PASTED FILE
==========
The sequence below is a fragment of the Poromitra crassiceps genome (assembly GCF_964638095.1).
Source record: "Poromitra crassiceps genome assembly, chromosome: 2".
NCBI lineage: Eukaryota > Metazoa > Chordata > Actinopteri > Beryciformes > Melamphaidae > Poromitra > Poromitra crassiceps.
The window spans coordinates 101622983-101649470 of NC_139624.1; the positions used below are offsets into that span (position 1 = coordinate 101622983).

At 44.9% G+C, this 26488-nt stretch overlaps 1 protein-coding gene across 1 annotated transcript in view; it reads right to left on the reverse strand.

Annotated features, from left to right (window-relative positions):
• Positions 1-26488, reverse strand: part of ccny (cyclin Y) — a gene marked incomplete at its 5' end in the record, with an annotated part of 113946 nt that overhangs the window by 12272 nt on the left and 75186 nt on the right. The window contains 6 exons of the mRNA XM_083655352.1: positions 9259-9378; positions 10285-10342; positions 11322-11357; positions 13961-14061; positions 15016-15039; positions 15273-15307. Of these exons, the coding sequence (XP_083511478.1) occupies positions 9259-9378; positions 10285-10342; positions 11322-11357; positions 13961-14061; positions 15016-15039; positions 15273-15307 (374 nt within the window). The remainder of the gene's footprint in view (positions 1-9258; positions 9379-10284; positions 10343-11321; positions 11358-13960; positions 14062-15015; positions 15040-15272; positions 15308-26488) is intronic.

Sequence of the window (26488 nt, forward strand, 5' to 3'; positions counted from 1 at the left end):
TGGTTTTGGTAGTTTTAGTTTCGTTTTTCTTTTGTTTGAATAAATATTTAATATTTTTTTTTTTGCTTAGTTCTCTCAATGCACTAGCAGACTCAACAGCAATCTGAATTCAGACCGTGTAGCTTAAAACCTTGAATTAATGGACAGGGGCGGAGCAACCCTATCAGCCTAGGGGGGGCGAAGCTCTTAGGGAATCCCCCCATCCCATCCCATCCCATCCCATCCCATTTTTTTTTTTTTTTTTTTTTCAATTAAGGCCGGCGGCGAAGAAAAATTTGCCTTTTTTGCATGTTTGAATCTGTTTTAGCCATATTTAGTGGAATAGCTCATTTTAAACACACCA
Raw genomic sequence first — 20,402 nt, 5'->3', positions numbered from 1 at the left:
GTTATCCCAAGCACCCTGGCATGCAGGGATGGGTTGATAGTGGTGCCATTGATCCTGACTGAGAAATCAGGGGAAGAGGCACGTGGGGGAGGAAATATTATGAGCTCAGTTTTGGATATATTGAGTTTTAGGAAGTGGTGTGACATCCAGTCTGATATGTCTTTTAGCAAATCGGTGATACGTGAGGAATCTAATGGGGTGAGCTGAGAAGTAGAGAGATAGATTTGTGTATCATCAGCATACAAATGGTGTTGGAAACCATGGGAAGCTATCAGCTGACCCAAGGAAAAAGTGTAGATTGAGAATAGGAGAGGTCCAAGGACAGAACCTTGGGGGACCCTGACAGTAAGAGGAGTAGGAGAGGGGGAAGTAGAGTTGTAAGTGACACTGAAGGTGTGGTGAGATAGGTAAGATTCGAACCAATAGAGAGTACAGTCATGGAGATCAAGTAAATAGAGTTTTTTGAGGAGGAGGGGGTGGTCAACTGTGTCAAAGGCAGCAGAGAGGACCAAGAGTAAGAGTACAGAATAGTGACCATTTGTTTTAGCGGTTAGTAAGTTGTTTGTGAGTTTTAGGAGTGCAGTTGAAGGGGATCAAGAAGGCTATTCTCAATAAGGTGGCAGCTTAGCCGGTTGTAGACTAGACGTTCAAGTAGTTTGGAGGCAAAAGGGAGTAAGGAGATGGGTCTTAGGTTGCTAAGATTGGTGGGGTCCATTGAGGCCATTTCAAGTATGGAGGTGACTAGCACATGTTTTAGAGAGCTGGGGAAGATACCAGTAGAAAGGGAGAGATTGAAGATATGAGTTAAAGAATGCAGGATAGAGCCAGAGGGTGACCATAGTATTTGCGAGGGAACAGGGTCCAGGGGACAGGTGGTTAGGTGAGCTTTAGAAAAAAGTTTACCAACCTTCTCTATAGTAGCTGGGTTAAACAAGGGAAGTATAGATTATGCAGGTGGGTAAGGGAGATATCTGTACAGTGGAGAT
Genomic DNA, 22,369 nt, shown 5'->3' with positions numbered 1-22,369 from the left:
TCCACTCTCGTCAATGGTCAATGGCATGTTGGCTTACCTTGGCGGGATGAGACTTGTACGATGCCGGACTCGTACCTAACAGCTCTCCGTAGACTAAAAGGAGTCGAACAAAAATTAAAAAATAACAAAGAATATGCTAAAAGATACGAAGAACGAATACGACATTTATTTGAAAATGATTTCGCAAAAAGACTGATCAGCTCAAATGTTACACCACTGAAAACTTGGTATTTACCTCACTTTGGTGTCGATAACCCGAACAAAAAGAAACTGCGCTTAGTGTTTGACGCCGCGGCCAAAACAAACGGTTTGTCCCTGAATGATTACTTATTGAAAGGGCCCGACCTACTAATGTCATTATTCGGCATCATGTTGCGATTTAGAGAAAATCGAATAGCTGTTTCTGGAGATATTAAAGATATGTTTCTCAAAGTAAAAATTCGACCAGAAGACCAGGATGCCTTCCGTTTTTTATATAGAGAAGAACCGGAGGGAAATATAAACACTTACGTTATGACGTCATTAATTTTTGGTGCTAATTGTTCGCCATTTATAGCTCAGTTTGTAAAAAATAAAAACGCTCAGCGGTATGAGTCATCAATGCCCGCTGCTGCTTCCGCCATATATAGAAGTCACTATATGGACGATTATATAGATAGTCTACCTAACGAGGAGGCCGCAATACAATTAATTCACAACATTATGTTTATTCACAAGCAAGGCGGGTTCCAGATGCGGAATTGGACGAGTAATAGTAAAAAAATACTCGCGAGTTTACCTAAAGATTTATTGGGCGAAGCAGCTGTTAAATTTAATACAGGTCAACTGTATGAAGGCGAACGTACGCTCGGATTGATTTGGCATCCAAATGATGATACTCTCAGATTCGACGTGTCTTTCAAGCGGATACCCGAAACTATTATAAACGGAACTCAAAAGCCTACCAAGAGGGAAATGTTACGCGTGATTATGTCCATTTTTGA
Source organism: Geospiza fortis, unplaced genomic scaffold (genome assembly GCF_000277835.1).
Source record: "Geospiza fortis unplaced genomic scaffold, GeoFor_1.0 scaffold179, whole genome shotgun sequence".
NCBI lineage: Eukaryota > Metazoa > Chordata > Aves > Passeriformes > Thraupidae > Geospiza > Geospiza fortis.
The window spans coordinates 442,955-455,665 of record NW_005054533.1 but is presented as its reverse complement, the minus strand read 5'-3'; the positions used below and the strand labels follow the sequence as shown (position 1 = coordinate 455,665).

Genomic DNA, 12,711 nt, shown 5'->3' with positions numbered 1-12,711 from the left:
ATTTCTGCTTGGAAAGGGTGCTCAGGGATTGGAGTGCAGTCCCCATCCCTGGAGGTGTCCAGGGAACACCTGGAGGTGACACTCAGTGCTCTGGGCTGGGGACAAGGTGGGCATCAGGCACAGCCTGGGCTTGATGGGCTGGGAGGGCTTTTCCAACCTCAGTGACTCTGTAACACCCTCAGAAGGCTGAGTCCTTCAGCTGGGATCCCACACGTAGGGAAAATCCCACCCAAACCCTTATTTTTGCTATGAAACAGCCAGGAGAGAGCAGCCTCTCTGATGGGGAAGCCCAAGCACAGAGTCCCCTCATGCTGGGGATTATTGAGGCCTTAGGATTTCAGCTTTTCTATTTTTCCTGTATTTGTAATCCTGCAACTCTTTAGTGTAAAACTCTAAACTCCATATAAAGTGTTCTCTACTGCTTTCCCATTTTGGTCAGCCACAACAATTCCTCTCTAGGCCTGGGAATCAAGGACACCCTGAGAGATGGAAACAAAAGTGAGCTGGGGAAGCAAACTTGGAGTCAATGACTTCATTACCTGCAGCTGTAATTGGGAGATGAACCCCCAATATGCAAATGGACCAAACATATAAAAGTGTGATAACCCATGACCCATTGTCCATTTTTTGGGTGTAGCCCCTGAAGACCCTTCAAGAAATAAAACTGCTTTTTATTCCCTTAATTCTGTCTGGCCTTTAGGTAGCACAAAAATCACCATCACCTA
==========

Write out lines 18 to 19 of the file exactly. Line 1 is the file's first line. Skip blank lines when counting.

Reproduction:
Genomic DNA, 12,711 nt, shown 5'->3' with positions numbered 1-12,711 from the left:
ATTTCTGCTTGGAAAGGGTGCTCAGGGATTGGAGTGCAGTCCCCATCCCTGGAGGTGTCCAGGGAACACCTGGAGGTGACACTCAGTGCTCTGGGCTGGGGACAAGGTGGGCATCAGGCACAGCCTGGGCTTGATGGGCTGGGAGGGCTTTTCCAACCTCAGTGACTCTGTAACACCCTCAGAAGGCTGAGTCCTTCAGCTGGGATCCCACACGTAGGGAAAATCCCACCCAAACCCTTATTTTTGCTATGAAACAGCCAGGAGAGAGCAGCCTCTCTGATGGGGAAGCCCAAGCACAGAGTCCCCTCATGCTGGGGATTATTGAGGCCTTAGGATTTCAGCTTTTCTATTTTTCCTGTATTTGTAATCCTGCAACTCTTTAGTGTAAAACTCTAAACTCCATATAAAGTGTTCTCTACTGCTTTCCCATTTTGGTCAGCCACAACAATTCCTCTCTAGGCCTGGGAATCAAGGACACCCTGAGAGATGGAAACAAAAGTGAGCTGGGGAAGCAAACTTGGAGTCAATGACTTCATTACCTGCAGCTGTAATTGGGAGATGAACCCCCAATATGCAAATGGACCAAACATATAAAAGTGTGATAACCCATGACCCATTGTCCATTTTTTGGGTGTAGCCCCTGAAGACCCTTCAAGAAATAAAACTGCTTTTTATTCCCTTAATTCTGTCTGGCCTTTAGGTAGCACAAAAATCACCATCACCTA